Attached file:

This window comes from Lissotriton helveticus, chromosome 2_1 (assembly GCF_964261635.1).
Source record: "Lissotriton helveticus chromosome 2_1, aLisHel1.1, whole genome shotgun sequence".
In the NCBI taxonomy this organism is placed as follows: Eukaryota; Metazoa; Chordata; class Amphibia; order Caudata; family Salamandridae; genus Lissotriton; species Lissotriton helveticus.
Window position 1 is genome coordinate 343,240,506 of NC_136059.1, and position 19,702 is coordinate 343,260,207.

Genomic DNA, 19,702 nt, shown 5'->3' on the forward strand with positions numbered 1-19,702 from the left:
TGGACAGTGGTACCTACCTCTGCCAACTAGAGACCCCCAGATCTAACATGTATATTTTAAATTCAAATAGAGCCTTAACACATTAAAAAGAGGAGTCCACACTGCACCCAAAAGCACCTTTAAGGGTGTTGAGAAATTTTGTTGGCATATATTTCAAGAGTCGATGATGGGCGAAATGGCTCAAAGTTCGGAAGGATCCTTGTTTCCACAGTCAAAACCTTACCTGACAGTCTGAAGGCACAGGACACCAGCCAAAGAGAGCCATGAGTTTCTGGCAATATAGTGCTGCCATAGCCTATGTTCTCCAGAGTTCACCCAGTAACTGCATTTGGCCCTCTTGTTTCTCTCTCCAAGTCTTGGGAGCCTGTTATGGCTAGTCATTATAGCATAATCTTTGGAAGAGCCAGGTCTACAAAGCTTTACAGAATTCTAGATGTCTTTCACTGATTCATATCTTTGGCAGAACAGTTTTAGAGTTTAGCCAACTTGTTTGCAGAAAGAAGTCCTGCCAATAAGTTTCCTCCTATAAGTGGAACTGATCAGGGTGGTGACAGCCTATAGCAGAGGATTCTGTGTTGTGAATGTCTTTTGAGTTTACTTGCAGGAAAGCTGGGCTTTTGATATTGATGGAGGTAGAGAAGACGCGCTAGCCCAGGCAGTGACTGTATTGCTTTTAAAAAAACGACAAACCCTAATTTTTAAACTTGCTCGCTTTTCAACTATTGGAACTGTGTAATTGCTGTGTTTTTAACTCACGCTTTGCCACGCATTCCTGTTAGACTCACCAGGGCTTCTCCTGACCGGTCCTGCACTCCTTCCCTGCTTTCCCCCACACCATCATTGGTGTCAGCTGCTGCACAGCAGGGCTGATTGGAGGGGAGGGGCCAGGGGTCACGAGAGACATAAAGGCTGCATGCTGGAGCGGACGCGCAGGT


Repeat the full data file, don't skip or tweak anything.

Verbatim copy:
This window comes from Lissotriton helveticus, chromosome 2_1 (assembly GCF_964261635.1).
Source record: "Lissotriton helveticus chromosome 2_1, aLisHel1.1, whole genome shotgun sequence".
In the NCBI taxonomy this organism is placed as follows: Eukaryota; Metazoa; Chordata; class Amphibia; order Caudata; family Salamandridae; genus Lissotriton; species Lissotriton helveticus.
Window position 1 is genome coordinate 343,240,506 of NC_136059.1, and position 19,702 is coordinate 343,260,207.

Genomic DNA, 19,702 nt, shown 5'->3' on the forward strand with positions numbered 1-19,702 from the left:
TGGACAGTGGTACCTACCTCTGCCAACTAGAGACCCCCAGATCTAACATGTATATTTTAAATTCAAATAGAGCCTTAACACATTAAAAAGAGGAGTCCACACTGCACCCAAAAGCACCTTTAAGGGTGTTGAGAAATTTTGTTGGCATATATTTCAAGAGTCGATGATGGGCGAAATGGCTCAAAGTTCGGAAGGATCCTTGTTTCCACAGTCAAAACCTTACCTGACAGTCTGAAGGCACAGGACACCAGCCAAAGAGAGCCATGAGTTTCTGGCAATATAGTGCTGCCATAGCCTATGTTCTCCAGAGTTCACCCAGTAACTGCATTTGGCCCTCTTGTTTCTCTCTCCAAGTCTTGGGAGCCTGTTATGGCTAGTCATTATAGCATAATCTTTGGAAGAGCCAGGTCTACAAAGCTTTACAGAATTCTAGATGTCTTTCACTGATTCATATCTTTGGCAGAACAGTTTTAGAGTTTAGCCAACTTGTTTGCAGAAAGAAGTCCTGCCAATAAGTTTCCTCCTATAAGTGGAACTGATCAGGGTGGTGACAGCCTATAGCAGAGGATTCTGTGTTGTGAATGTCTTTTGAGTTTACTTGCAGGAAAGCTGGGCTTTTGATATTGATGGAGGTAGAGAAGACGCGCTAGCCCAGGCAGTGACTGTATTGCTTTTAAAAAAACGACAAACCCTAATTTTTAAACTTGCTCGCTTTTCAACTATTGGAACTGTGTAATTGCTGTGTTTTTAACTCACGCTTTGCCACGCATTCCTGTTAGACTCACCAGGGCTTCTCCTGACCGGTCCTGCACTCCTTCCCTGCTTTCCCCCACACCATCATTGGTGTCAGCTGCTGCACAGCAGGGCTGATTGGAGGGGAGGGGCCAGGGGTCACGAGAGACATAAAGGCTGCATGCTGGAGCGGACGCGCAGGT